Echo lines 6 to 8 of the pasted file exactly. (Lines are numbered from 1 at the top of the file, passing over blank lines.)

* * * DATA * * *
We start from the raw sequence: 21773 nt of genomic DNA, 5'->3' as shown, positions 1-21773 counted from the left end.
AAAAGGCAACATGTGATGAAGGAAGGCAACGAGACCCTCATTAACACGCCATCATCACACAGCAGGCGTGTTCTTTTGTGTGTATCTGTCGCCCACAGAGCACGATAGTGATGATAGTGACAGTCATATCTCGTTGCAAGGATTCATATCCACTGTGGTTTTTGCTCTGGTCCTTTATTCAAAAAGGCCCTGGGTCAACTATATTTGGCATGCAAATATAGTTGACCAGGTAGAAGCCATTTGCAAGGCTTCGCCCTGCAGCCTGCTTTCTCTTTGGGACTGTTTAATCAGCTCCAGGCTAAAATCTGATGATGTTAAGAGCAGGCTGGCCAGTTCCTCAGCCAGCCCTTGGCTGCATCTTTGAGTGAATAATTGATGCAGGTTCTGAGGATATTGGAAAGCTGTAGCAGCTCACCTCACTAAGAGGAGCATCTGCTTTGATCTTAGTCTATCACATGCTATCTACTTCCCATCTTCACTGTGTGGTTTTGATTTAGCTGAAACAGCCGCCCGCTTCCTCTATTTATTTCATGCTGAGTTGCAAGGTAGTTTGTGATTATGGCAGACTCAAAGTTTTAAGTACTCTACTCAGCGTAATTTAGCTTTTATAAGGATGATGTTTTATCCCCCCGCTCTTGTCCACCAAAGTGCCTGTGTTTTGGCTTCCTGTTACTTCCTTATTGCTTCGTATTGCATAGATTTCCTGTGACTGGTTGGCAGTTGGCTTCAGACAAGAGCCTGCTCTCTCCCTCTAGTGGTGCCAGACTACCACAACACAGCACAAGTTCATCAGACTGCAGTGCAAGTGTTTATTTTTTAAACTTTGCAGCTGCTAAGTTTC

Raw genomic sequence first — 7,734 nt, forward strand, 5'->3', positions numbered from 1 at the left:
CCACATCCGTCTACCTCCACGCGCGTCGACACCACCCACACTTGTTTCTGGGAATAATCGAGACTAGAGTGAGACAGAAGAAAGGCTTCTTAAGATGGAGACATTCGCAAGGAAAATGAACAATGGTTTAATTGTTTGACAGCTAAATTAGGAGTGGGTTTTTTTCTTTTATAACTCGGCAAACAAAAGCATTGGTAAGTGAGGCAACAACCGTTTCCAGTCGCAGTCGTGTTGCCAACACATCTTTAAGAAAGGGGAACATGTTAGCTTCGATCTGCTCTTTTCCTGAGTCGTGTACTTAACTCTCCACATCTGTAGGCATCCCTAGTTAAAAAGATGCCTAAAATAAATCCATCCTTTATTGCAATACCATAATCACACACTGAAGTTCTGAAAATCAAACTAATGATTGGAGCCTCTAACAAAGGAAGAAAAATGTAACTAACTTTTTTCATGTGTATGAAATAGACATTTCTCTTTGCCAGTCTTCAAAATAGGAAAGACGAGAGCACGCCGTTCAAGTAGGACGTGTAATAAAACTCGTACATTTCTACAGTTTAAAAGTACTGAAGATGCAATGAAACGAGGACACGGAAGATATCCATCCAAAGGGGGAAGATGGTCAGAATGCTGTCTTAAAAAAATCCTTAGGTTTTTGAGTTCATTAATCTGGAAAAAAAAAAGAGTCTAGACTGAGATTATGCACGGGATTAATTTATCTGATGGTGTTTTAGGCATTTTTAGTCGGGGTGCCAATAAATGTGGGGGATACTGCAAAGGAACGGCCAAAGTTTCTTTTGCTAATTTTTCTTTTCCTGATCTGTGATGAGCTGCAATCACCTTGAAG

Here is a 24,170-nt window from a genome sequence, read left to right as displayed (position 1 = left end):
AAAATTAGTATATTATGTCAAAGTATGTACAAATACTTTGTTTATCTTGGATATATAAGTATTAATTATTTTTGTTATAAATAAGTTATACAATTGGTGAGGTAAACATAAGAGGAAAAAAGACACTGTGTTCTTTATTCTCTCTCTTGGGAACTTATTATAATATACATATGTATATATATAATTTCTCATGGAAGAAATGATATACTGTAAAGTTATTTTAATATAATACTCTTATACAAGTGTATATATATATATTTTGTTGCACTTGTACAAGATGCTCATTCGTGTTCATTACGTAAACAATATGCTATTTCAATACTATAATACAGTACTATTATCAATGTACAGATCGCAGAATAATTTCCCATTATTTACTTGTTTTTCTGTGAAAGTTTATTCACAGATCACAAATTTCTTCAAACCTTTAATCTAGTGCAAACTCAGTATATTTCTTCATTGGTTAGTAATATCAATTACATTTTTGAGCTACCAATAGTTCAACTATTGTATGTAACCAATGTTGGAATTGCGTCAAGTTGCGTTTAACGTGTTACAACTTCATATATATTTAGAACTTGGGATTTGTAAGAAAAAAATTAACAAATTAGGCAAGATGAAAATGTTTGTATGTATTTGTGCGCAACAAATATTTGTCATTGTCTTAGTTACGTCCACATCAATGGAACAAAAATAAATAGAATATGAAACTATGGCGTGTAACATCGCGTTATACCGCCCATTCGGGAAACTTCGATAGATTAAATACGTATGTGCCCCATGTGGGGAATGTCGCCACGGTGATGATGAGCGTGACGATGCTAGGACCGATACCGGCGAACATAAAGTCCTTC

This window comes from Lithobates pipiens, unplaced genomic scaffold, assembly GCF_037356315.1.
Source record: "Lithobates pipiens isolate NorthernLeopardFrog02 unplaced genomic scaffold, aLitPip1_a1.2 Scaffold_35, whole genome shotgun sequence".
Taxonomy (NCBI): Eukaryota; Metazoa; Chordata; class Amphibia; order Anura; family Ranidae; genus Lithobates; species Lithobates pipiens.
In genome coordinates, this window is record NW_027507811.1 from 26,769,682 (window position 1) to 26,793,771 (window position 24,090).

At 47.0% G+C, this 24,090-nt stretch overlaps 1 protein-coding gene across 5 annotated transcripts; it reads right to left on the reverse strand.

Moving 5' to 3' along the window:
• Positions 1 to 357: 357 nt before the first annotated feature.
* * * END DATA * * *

AAAATTAGTATATTATGTCAAAGTATGTACAAATACTTTGTTTATCTTGGATATATAAGTATTAATTATTTTTGTTATAAATAAGTTATACAATTGGTGAGGTAAACATAAGAGGAAAAAAGACACTGTGTTCTTTATTCTCTCTCTTGGGAACTTATTATAATATACATATGTATATATATAATTTCTCATGGAAGAAATGATATACTGTAAAGTTATTTTAATATAATACTCTTATACAAGTGTATATATATATATTTTGTTGCACTTGTACAAGATGCTCATTCGTGTTCATTACGTAAACAATATGCTATTTCAATACTATAATACAGTACTATTATCAATGTACAGATCGCAGAATAATTTCCCATTATTTACTTGTTTTTCTGTGAAAGTTTATTCACAGATCACAAATTTCTTCAAACCTTTAATCTAGTGCAAACTCAGTATATTTCTTCATTGGTTAGTAATATCAATTACATTTTTGAGCTACCAATAGTTCAACTATTGTATGTAACCAATGTTGGAATTGCGTCAAGTTGCGTTTAACGTGTTACAACTTCATATATATTTAGAACTTGGGATTTGTAAGAAAAAAATTAACAAATTAGGCAAGATGAAAATGTTTGTATGTATTTGTGCGCAACAAATATTTGTCATTGTCTTAGTTACGTCCACATCAATGGAACAAAAATAAATAGAATATGAAACTATGGCGTGTAACATCGCGTTATACCGCCCATTCGGGAAACTTCGATAGATTAAATACGTATGTGCCCCATGTGGGGAATGTCGCCACGGTGATGATGAGCGTGACGATGCTAGGACCGATACCGGCGAACATAAAGTCCTTC

This window comes from Lithobates pipiens, unplaced genomic scaffold, assembly GCF_037356315.1.
Source record: "Lithobates pipiens isolate NorthernLeopardFrog02 unplaced genomic scaffold, aLitPip1_a1.2 Scaffold_35, whole genome shotgun sequence".